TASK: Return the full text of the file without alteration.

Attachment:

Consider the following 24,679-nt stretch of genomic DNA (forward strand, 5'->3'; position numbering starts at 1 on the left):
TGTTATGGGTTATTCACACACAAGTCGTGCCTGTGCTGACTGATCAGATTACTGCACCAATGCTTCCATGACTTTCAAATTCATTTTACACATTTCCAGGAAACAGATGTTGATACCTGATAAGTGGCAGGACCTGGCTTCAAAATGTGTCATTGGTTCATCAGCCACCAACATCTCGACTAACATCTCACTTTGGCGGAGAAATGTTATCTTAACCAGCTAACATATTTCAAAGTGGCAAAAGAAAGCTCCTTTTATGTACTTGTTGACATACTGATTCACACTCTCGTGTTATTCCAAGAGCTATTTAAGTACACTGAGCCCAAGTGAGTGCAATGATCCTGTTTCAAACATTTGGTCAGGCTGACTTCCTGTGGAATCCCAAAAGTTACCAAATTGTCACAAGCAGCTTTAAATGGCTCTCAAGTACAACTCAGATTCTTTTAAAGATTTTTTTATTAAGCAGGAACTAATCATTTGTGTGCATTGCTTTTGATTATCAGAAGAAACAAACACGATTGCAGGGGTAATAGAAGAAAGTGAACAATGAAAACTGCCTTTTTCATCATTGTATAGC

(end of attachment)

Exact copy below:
Consider the following 24,679-nt stretch of genomic DNA (forward strand, 5'->3'; position numbering starts at 1 on the left):
TGTTATGGGTTATTCACACACAAGTCGTGCCTGTGCTGACTGATCAGATTACTGCACCAATGCTTCCATGACTTTCAAATTCATTTTACACATTTCCAGGAAACAGATGTTGATACCTGATAAGTGGCAGGACCTGGCTTCAAAATGTGTCATTGGTTCATCAGCCACCAACATCTCGACTAACATCTCACTTTGGCGGAGAAATGTTATCTTAACCAGCTAACATATTTCAAAGTGGCAAAAGAAAGCTCCTTTTATGTACTTGTTGACATACTGATTCACACTCTCGTGTTATTCCAAGAGCTATTTAAGTACACTGAGCCCAAGTGAGTGCAATGATCCTGTTTCAAACATTTGGTCAGGCTGACTTCCTGTGGAATCCCAAAAGTTACCAAATTGTCACAAGCAGCTTTAAATGGCTCTCAAGTACAACTCAGATTCTTTTAAAGATTTTTTTATTAAGCAGGAACTAATCATTTGTGTGCATTGCTTTTGATTATCAGAAGAAACAAACACGATTGCAGGGGTAATAGAAGAAAGTGAACAATGAAAACTGCCTTTTTCATCATTGTATAGC